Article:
Ps4 hard drive has a special specifications that must be met by any replacement storage device, and an SSD is not an exception. All of them were 256GB-class or larger. We rarely test 128GB-class drives anymore, but we did have a few products that’d compare well to the Z400s. Both of the Adata drives are new and part of the low-performance, low-cost SSD revolution. An SSD will operate so well inside the PS4 body, but it won’t be as fast as it is in computer systems. And Samsung’s 850 EVO is a high-performance SSD that sells for a low price. Granted, none of the comparison products sell for the $.25/GB we originally paid for our 128GB Z400s, but they’re all cheaper than the Z400s 128GB at the time of writing.
Different SSD Brands in the market
Right off the bat, the Z400s comes out strong in our sequential read test. The DRAM-less drive even outperforms Samsung’s 850 EVO 120GB, which is widely regarded as the best low-cost SSD on the market. It was fun while it lasted. Choosing a PS4 SSD is not a hard mission if you know what brand to look for and what specifications you should consider. DRAM keeps the table map data cached for quick updates on where the drive is physically putting data on the flash. Placing the table on slower NAND diminishes its ability to write quickly.
Notice that the Z400s delivers higher sequential numbers than Adata’s SP550. This is because the SP550 uses TLC NAND and leans on a small sliver of emulated SLC to mask that technology’s native performance. SanDisk’s Z400s is inferior to the products we compared it to. Don’t go for a hard drive PS4 if your main concern is a top-level performance. The drive serves up impressive notebook battery life, but that’s one of its few bright spots. To be fair, in some of our other tests, the Z400s fares much better than I expected.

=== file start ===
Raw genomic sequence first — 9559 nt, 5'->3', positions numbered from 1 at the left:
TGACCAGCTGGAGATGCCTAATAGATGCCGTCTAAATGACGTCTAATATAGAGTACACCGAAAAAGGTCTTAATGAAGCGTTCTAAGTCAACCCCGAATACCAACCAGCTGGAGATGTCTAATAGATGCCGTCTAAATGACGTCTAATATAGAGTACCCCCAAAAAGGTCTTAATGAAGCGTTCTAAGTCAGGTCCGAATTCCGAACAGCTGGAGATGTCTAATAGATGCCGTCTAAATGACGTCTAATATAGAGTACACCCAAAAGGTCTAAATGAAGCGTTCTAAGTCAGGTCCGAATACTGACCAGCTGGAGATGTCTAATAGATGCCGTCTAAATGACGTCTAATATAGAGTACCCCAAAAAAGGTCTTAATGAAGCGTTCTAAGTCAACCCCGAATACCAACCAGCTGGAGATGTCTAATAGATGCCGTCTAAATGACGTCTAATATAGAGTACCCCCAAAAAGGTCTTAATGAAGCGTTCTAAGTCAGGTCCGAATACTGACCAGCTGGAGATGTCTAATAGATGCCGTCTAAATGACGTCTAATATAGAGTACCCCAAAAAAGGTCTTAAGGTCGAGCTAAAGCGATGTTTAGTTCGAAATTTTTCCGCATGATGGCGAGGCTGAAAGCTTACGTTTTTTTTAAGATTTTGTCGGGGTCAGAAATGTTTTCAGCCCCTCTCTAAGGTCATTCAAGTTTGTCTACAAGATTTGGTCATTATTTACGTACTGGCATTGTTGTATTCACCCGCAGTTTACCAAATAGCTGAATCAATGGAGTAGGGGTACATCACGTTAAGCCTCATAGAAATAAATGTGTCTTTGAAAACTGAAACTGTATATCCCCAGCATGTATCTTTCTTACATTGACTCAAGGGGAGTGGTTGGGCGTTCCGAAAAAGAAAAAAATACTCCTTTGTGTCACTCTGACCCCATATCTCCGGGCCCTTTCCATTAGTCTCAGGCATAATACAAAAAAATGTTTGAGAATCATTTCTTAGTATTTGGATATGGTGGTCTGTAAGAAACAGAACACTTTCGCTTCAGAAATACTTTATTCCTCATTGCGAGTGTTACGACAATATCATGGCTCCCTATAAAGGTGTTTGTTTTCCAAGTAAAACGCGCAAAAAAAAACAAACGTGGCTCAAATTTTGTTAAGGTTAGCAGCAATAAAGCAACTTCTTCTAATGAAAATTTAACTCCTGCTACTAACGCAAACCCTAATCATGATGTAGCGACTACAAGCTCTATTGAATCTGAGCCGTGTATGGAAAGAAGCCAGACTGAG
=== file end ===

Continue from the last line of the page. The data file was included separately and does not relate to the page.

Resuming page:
SSD Reliability Issue with PS4
We recently learned that the Z400s is being validated by at least one major OEM, though it hasn’t completed the process yet. As far as PS4 game console is concerned, an SSD is still the most reliable storage device a PS4 console can adopt. We’ve been talking a lot about low-end SSDs displacing hard drives in tier-one PCs, so it’ll be interesting to see if builders can roll DRAM-less solid-state storage into their designs before the holidays. If we take this new class of SSD and generalize about their allure, it becomes clear that the upgrade market won’t be swayed. OEMs won’t be able to help but dip those three letters into gold for their marketing purpose. You won’t care about a PS4 4TB storage capacity hard drive if your expectations are not so high. However, just because you see SSD on the spec sheet doesn’t mean you’re getting the drive you really want.
The SSD brands to avoid
As a storage reviewer, I’m a little biased. But the performance metrics show that these products are faster than hard drives and slower than the SSDs truly deserving of praise. Price is a primary consideration in this segment. A while back, four 128GB Z400s could be purchased together for 25 cents per gigabyte. Sadly, that deal is no longer available. Not all SSD brands are recommended for PS4, as there are some brands we advise to stay away from.
If that’s what you pay, though, then you know OEMs are getting them even cheaper in volume. If you’re looking for a good SSD brand for your PS4, click here to view our PS4 SSD list. I would buy a notebook with this SSD installed, but I wouldn’t pay a premium for it. Enthusiasts who value the snappy SSD experience we love at the high end will treat DRAM-less drives the same way they would a hard disk: they’d replace it. That’s not to say everyone who buys one of these in an OEM notebook will do the same thing. A DRAM-less SSD is better than a mechanical drive.
But price parity will be part of the package. Just ask questions when you see a system advertised with an SSD inside to really understand what you’re getting. As a potential upgrade, the Z400s is a fairly poor prospect, largely because of its price. In terms of value, Samsung’s 850 EVO just wrecks every other company’s attempt to compete. Going to a good compatible internal hard drive for PS4 is something we always recommend when it comes to price and capacity. With the 128GB Z400s at $45 and the 120GB 850 EVO going for $68, we have to recommend Samsung’s offering.
The 256GB-class comparison also favors the 850 EVO ($88 versus $80). The only way we can see this changing would be if you need to buy in volume. For upgrading a single PC, spend the extra $20 on Samsung, we say.